By Fr. Charles Gervais, SFM
April 2001

Return to Table of Contents
Print Article

In the early 1980s the civil war between the military regime of Philippine President Ferdinand Marcos and the rebel forces known as the New People’s Army (NPA) was at its height. Most villages had informers, some for the military and some for the rebels. If discovered, informers were killed by the opposing side.

Scarboro missionary Fr. Charlie Gervais making his way around the parish on the island of Mindanao, Philippines. Fr. Gervais left the Philippines in 1992 to serve in Canada. Scarboro missionary Fr. Charlie Gervais making his way around the parish on the island of Mindanao, Philippines. Fr. Gervais left the Philippines in 1992 to serve in Canada.

In November, 1981, a man by the name of Andres Flores was killed by four rebel gunmen who broke into his house after dark. He was an informer for the military in the town of Malambago, Bukidnon Province, on the island of Mindanao. I was the parish priest there at the time. Andres had a son, Toto Flores, who was in the military. When he heard of his father’s murder, he vowed to get revenge.

There was a military commander who owned a piece of land near Malambago, but he had been re-assigned to Halapitan, a town further to the south. In his absence, he put a member of the Civil Home Defense Force (part of the military) as a tenant to work the land. The deal was that they would share the yield.

The tenant was a gambler and a drinker. One night, when he had had too much to drink, he shot himself in the foot with his own gun. With his injury, he could not work the land for a while, so the owner used this as an opportunity to replace him with the Gonzales family who were good workers.

Not happy with that, the former tenant often asked the Gonzales family for part of their share. They did this for a while but then stopped. In anger, the man reported to the military that one of the children, 18-year-old Elizabeth, was a message runner for the rebels in the hills. Elizabeth was one of my catechists in the parish. She was picked up and thrown in jail.

I argued with the local commander that it was not safe for Elizabeth to be in the barracks with the soldiers at night as they drank a lot. I signed for her custody and put her with relatives in town. The next day, with Elizabeth on the back of my motorcycle, we went to the capital, Malaybalay, to get her a lawyer who managed to get her released. A date for a formal hearing of her case was set and Elizabeth was free to go home.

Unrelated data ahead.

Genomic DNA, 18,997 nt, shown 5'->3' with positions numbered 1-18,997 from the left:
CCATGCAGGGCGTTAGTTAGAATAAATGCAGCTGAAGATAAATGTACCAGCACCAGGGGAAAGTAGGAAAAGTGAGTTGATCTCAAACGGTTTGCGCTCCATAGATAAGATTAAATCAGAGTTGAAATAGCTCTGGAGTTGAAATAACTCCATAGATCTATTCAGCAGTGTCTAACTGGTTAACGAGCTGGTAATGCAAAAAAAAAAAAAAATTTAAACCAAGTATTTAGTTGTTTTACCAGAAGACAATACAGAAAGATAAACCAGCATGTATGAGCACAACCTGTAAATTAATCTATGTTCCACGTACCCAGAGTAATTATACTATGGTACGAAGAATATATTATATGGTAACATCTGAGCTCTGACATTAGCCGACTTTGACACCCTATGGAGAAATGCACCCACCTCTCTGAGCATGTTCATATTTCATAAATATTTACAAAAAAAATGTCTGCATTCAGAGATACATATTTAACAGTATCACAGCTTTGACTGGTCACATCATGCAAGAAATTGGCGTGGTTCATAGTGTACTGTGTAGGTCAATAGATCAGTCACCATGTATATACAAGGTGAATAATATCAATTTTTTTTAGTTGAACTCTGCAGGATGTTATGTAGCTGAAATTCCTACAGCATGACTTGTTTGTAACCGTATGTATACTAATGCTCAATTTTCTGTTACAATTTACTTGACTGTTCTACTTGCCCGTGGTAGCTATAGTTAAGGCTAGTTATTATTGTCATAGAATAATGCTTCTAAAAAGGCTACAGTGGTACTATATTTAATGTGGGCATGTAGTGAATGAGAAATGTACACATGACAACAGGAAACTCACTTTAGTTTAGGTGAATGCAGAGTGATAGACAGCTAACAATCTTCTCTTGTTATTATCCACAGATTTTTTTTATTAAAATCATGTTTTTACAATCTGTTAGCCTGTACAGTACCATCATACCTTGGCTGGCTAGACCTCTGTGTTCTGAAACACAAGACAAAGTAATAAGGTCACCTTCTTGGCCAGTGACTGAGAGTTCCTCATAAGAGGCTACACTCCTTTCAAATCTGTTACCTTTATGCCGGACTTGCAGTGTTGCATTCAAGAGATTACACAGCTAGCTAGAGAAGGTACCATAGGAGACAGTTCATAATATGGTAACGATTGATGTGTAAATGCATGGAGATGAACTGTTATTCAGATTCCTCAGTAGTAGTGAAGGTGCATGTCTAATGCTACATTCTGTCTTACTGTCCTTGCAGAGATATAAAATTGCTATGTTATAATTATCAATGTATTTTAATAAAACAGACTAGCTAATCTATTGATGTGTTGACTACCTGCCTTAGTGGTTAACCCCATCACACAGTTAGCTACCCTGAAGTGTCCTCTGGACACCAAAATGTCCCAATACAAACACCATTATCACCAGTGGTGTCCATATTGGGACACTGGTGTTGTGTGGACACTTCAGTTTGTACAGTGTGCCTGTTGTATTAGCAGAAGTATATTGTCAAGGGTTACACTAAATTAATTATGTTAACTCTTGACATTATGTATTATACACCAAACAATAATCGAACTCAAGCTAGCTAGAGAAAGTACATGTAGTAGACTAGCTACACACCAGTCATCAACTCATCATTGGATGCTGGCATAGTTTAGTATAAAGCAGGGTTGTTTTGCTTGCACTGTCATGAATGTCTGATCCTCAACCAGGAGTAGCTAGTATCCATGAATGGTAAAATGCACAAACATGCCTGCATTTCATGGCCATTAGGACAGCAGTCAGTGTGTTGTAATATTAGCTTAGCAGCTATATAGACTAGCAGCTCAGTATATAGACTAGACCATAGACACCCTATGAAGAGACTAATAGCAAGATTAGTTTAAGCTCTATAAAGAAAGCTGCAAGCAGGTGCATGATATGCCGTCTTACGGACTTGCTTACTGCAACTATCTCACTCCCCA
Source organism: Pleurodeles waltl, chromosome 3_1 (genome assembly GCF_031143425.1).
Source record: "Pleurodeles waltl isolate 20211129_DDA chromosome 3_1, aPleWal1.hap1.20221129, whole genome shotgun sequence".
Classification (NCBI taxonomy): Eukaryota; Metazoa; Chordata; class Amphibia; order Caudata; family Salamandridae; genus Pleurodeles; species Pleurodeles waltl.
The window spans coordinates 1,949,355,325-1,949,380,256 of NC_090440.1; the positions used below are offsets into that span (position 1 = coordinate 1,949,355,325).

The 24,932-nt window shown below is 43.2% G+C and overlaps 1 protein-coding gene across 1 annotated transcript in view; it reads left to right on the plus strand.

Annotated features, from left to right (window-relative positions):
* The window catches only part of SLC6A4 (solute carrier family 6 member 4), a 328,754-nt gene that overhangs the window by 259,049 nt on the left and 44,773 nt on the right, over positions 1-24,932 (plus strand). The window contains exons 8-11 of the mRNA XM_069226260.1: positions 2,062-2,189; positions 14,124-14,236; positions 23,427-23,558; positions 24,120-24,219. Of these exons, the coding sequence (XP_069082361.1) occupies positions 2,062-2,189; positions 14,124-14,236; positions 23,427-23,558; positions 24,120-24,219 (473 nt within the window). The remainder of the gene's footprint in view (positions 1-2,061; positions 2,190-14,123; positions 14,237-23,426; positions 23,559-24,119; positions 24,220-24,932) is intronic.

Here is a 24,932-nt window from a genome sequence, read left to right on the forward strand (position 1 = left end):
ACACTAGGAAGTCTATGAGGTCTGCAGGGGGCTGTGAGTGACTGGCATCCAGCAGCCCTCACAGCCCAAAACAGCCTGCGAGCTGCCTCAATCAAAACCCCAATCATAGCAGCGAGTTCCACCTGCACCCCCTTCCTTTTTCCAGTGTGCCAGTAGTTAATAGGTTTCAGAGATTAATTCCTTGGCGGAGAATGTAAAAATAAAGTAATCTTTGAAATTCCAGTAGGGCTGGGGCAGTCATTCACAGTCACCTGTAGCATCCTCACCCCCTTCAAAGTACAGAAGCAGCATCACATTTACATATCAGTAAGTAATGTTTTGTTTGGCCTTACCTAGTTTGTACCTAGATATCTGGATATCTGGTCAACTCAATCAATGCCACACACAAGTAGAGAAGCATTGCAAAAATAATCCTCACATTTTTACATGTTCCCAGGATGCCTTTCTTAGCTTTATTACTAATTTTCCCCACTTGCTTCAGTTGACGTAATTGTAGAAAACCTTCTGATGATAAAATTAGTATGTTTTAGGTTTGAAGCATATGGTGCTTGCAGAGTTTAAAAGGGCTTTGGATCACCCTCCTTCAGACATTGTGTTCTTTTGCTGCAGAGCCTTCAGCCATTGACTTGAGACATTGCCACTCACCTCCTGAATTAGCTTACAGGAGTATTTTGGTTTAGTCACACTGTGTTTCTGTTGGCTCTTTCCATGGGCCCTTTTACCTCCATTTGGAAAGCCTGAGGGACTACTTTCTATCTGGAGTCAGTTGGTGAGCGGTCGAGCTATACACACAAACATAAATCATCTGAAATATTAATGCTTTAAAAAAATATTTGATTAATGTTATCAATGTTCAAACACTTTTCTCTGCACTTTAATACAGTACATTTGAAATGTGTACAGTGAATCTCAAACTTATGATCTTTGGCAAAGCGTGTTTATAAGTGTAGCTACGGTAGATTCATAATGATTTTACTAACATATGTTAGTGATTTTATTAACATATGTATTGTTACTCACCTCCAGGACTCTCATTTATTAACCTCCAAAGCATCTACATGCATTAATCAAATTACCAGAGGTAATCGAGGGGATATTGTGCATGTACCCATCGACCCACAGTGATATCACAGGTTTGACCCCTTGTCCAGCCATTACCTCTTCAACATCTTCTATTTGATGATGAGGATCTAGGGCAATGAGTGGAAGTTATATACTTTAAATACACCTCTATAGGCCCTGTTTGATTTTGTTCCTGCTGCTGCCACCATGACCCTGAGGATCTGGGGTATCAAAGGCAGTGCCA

Then Toto Flores arrived in Halapitan and asked if the local military and police knew of a rebel he could kill in revenge for his father. They gave him Elizabeth’s name. He organized the local police and military defense force—there were 16 of them—and by cover of night on February 1, 1983, they went to Malambago, about 10 kilometres away.

There was a village councilman who had agreed to defend Elizabeth at the hearing. His house was next door to hers, about 50 metres away. Elizabeth was at home looking after her two brothers and a sister, aged 12, 10, and eight years old. Her parents were a few kilometres away, staying overnight at the farm on which they had been hired to work.

Around eight o’clock, Elizabeth was putting her youngest brother to bed. Holding a kerosene lamp, she reached up for a pillow on a shelf and was clearly visible through the cracks of the bamboo wall from the darkness outside. Toto Flores approached the house and shot Elizabeth through the heart. Her last words were “Hapa! Hapa!” (Lay flat! Lay flat!) as she threw herself on top of her brother. She died protecting him with her body.

Toto’s shot was the signal for the others to start firing. The councilman was having his supper on his small veranda. They riddled him with bullets, then fired on both houses. Elizabeth and the councilman died, as well as a 15-year-old boy who was visiting at the councilman’s house. Three others were wounded, one seriously. Elizabeth’s three siblings survived.

The military returned to Halapitan that night and got drunk. They reported that the rebels had committed the massacre. Early the next morning I went around investigating and documenting the incident. I had all sorts of witnesses to the truth. I was out all day talking with the people.

When I got back home that evening, I was tired, wet, cold, hungry, alone, and very angry at this grave injustice. As the rain clamoured on the roof of the rectory, I paced back and forth like a tiger in a cage. Every now and then I roared with rage.

Since I had nobody to talk to, in desperation, I picked up the Bible, slammed it on the table and shouted, “God, talk to me!” As I looked down, the Bible had fallen open at Psalm 37. So I read:

“Do no fret because of the wicked;
do not be envious of wrongdoers
for they will soon fade like the grass,
and wither like the green herb.

Trust in the Lord, and do good;
so you will live in the land,
and enjoy security.
Take delight in the Lord,
and God will give you the desires
of your heart.

Commit your way to the Lord;
trust in God, and God will act.
The Lord will make your vindication
shine like the light;
and the justice of your cause
like the noonday.

Be still before the Lord, and wait patiently;
do not fret over those who
prosper in their way,
over those who carry out evil devices.

Refrain from anger, and forsake wrath.
Do not fret—it only leads to evil...
For the Lord loves justice;
God will not forsake the faithful ones.”

I cried, I laughed, then I felt a deep peace, like the eye of a storm. I felt that God was hugging me.

It was at this point of my desperation, on that night of February 2, 1983, that Jesus let me experience his intimacy in my pain, and his solidarity with all the oppressed poor in the world. He taught me that things would eventually be righted and that justice would prevail.

Return to Table of Contents
Print Article